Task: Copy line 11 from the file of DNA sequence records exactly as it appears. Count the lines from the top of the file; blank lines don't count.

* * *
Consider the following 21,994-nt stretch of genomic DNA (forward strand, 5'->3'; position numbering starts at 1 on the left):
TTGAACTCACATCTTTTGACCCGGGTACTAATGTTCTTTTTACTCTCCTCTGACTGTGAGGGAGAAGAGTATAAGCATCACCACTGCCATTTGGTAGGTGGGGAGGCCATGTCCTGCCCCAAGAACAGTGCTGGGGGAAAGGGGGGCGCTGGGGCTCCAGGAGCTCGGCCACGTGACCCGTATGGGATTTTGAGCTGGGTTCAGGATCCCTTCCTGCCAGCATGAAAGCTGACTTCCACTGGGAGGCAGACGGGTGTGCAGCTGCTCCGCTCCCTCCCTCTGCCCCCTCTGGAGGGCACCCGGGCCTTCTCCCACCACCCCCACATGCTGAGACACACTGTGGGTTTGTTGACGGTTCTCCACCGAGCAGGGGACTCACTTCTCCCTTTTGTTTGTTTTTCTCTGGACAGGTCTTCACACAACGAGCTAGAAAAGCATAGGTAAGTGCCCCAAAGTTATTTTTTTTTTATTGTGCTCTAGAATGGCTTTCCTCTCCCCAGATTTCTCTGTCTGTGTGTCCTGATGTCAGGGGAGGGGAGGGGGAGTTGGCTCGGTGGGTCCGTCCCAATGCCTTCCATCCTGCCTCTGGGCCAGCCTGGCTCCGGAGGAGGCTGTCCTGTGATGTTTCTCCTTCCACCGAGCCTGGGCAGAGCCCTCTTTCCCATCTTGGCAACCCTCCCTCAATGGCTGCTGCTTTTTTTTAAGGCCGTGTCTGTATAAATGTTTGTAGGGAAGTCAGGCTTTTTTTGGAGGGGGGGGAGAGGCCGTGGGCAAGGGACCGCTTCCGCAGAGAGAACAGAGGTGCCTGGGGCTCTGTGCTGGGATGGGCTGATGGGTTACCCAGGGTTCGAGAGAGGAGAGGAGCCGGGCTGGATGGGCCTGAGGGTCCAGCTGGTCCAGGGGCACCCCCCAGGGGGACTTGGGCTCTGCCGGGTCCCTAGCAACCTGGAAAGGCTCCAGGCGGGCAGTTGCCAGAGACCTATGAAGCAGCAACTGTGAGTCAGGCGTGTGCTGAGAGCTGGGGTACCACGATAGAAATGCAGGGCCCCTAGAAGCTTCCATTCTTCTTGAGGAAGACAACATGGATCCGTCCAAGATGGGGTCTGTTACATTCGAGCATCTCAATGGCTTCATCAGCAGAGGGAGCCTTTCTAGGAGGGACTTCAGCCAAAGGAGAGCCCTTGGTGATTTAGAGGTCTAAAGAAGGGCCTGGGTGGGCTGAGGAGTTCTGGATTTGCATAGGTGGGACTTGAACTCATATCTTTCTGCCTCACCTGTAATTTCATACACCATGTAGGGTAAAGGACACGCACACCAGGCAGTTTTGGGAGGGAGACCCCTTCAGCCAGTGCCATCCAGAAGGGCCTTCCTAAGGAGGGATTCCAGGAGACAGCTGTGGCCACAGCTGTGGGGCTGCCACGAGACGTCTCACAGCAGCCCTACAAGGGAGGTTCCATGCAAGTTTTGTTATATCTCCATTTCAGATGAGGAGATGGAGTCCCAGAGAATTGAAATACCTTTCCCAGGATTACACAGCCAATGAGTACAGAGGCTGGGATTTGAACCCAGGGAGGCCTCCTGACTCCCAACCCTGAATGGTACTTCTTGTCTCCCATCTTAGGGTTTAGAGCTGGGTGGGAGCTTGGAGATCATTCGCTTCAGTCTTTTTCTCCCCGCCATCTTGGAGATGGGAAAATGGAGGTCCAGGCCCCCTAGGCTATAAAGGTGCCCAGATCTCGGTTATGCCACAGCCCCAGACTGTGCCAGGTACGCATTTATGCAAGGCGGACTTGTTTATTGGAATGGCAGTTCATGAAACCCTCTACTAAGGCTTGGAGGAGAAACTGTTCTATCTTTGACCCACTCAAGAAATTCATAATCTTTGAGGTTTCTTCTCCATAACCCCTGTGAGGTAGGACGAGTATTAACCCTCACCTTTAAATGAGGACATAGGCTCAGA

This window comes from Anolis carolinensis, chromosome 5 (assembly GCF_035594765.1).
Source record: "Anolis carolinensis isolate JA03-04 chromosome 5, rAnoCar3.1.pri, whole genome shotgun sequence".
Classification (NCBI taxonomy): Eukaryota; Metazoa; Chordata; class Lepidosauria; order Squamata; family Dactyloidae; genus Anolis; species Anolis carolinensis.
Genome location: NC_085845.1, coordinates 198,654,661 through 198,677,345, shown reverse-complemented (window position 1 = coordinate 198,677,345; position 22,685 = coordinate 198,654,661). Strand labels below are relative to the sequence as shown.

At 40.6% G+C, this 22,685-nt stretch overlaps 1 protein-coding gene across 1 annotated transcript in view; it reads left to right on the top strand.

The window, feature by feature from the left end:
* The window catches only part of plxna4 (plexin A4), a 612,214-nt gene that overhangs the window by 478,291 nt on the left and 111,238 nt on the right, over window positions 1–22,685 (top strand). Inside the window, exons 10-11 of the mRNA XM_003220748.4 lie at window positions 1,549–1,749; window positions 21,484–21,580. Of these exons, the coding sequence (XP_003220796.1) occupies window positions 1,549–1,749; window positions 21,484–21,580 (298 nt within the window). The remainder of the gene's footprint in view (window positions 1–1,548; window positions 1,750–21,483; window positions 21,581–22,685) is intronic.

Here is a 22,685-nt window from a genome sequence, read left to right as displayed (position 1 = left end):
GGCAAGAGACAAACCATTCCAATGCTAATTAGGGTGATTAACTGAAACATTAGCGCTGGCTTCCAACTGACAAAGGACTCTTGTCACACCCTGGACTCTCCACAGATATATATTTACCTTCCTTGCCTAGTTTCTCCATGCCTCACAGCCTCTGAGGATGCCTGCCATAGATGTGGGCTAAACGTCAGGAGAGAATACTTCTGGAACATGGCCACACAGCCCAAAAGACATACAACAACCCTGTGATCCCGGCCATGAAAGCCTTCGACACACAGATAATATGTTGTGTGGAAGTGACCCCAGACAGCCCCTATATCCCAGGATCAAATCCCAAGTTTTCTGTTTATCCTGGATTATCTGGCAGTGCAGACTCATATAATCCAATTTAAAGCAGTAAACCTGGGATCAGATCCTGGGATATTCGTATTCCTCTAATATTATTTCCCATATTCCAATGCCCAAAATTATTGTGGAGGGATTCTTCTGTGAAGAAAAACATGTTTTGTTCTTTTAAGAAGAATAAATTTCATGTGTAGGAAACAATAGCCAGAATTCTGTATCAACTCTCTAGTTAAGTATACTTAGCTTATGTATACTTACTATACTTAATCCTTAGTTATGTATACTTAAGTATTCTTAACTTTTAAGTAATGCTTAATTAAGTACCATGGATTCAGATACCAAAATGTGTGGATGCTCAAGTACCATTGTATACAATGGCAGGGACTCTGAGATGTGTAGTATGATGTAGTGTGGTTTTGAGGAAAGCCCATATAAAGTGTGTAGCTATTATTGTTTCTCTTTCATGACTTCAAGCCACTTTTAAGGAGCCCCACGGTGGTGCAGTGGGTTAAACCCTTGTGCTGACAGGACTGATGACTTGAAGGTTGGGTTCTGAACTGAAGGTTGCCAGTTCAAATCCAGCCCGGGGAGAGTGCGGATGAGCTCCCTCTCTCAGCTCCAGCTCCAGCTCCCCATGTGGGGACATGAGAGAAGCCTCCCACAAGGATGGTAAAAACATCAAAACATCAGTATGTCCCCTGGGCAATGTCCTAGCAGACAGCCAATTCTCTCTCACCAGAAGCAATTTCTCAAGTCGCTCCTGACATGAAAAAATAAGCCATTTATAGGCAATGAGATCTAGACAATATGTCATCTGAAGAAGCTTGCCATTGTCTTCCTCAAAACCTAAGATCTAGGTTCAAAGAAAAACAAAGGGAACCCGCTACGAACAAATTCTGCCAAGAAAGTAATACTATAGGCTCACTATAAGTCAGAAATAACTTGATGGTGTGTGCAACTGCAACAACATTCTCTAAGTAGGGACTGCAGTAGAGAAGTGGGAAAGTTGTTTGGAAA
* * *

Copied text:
GGCAAGAGACAAACCATTCCAATGCTAATTAGGGTGATTAACTGAAACATTAGCGCTGGCTTCCAACTGACAAAGGACTCTTGTCACACCCTGGACTCTCCACAGATATATATTTACCTTCCTTGCCTAGTTTCTCCATGCCTCACAGCCTCTGAGGATGCCTGCCATAGATGTGGGCTAAACGTCAGGAGAGAATACTTCTGGAACATGGCCACACAGCCCAAAAGACATACAACAACCCTGTGATCCCGGCCATGAAAGCCTTCGACACACAGATAATATGTTGTGTGGAAGTGACCCCAGACAGCCCCTATATCCCAGGATCAAATCCCAAGTTTTCTGTTTATCCTGGATTATCTGGCAGTGCAGACTCATATAATCCAATTTAAAGCAGTAAACCTGGGATCAGATCCTGGGATATTCGTATTCCTCTAATATTATTTCCCATATTCCAATGCCCAAAATTATTGTGGAGGGATTCTTCTGTGAAGAAAAACATGTTTTGTTCTTTTAAGAAGAATAAATTTCATGTGTAGGAAACAATAGCCAGAATTCTGTATCAACTCTCTAGTTAAGTATACTTAGCTTATGTATACTTACTATACTTAATCCTTAGTTATGTATACTTAAGTATTCTTAACTTTTAAGTAATGCTTAATTAAGTACCATGGATTCAGATACCAAAATGTGTGGATGCTCAAGTACCATTGTATACAATGGCAGGGACTCTGAGATGTGTAGTATGATGTAGTGTGGTTTTGAGGAAAGCCCATATAAAGTGTGTAGCTATTATTGTTTCTCTTTCATGACTTCAAGCCACTTTTAAGGAGCCCCACGGTGGTGCAGTGGGTTAAACCCTTGTGCTGACAGGACTGATGACTTGAAGGTTGGGTTCTGAACTGAAGGTTGCCAGTTCAAATCCAGCCCGGGGAGAGTGCGGATGAGCTCCCTCTCTCAGCTCCAGCTCCAGCTCCCCATGTGGGGACATGAGAGAAGCCTCCCACAAGGATGGTAAAAACATCAAAACATCAGTATGTCCCCTGGGCAATGTCCTAGCAGACAGCCAATTCTCTCTCACCAGAAGCAATTTCTCAAGTCGCTCCTGACATGAAAAAATAAGCCATTTATAGGCAATGAGATCTAGACAATATGTCATCTGAAGAAGCTTGCCATTGTCTTCCTCAAAACCTAAGATCTAGGTTCAAAGAAAAACAAAGGGAACCCGCTACGAACAAATTCTGCCAAGAAAGTAATACTATAGGCTCACTATAAGTCAGAAATAACTTGATGGTGTGTGCAACTGCAACAACATTCTCTAAGTAGGGACTGCAGTAGAGAAGTGGGAAAGTTGTTTGGAAA